Investment in STEM Invites Growth
March 27, 2017
As pointed out by a New York Times article last week, NYU is one of many colleges currently investing heavily in science, technology, engineering and math — also known as STEM — fields. While NYU’s seemingly never-ending Greenwich Village expansion has been labeled problematic by both this publication and city residents, this particular investment is a giant leap forward for NYU. Currently, NYU’s Tandon School of Engineering — which focuses solely on STEM disciplines — is not ranked as favorably as the rest of the university’s other schools are. Therefore, this investment is absolutely necessary in order to ensure that NYU offers all of its students the outstanding education it advertises.
NYU’s expansion into Brooklyn follows a national trend of universities, including Columbia University and Cornell University, that are greatly increasing investments in science and technology institutes on their campuses. A recemt initiative expands the Tandon campus by adding new audio labs, virtual reality rooms, exhibition and lecture spaces and 1,100 new students by 2022. In addition, a study conducted by the American Psychological Association found that while women are well-represented in fields like biology and mathematics, they earn less than 20 percent of computer science, engineering, and physics undergraduate degrees. Yet despite this gender disparity, NYU remains in the top ten colleges for women in STEM. NYU’s investment in science and technology development, therefore, will not only increase STEM presence within the city but will also hopefully promote the number of women in STEM fields.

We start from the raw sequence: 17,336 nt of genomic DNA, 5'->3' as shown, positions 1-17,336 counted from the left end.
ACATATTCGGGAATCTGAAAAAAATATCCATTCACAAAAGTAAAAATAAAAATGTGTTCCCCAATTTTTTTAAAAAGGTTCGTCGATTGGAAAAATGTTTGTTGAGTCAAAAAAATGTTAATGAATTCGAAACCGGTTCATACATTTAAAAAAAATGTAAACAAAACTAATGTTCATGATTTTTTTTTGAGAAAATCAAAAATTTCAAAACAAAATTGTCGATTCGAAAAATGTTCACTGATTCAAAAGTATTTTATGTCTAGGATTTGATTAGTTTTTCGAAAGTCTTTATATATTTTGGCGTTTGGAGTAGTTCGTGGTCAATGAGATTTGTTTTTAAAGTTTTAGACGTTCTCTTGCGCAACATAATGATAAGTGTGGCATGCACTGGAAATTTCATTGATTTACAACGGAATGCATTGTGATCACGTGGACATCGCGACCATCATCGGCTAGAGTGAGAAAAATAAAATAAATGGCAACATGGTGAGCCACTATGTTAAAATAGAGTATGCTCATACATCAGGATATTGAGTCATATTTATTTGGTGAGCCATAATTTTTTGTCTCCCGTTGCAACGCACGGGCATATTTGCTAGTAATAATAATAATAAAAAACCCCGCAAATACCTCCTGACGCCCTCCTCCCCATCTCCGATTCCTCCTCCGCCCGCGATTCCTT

This investment is clearly an attempt to raise Tandon’s world rankings, which are much lower than the rest of NYU’s schools. According to U.S. News Best Colleges rankings, NYU ranks 63rd in Best Undergraduate Engineering Programs, which is drastically different from our rankings in Business Programs and Best Undergraduate Drama programs where we take the 12th and fourth place spots respectively. The hope is that the sciences at NYU, starting with Tandon, will be improved from the investment. But this STEM investment has raised concerns on how much funding would be redirected from liberal arts and entrepreneurial programs. However, NYU has dedicated time to creating unique engineering programs that combine creativity with STEM to help bridge the gap, including Enterprise Learning. The investment will go toward bettering a wide variety of entrepreneurial programs that support engineering-based businesses.
With this massive investment in STEM fields, NYU has made its commitment extremely clear. The university’s continued efforts to better Tandon will in turn help to improve both the school and the gender disparity within the engineering field as a whole. NYU’s considerable investment will help to create a more well-rounded university and make it a top school for a broader range of majors.
A version of this article appeared in the Monday, March 27 print edition. Email the WSN Editorial Board at [email protected]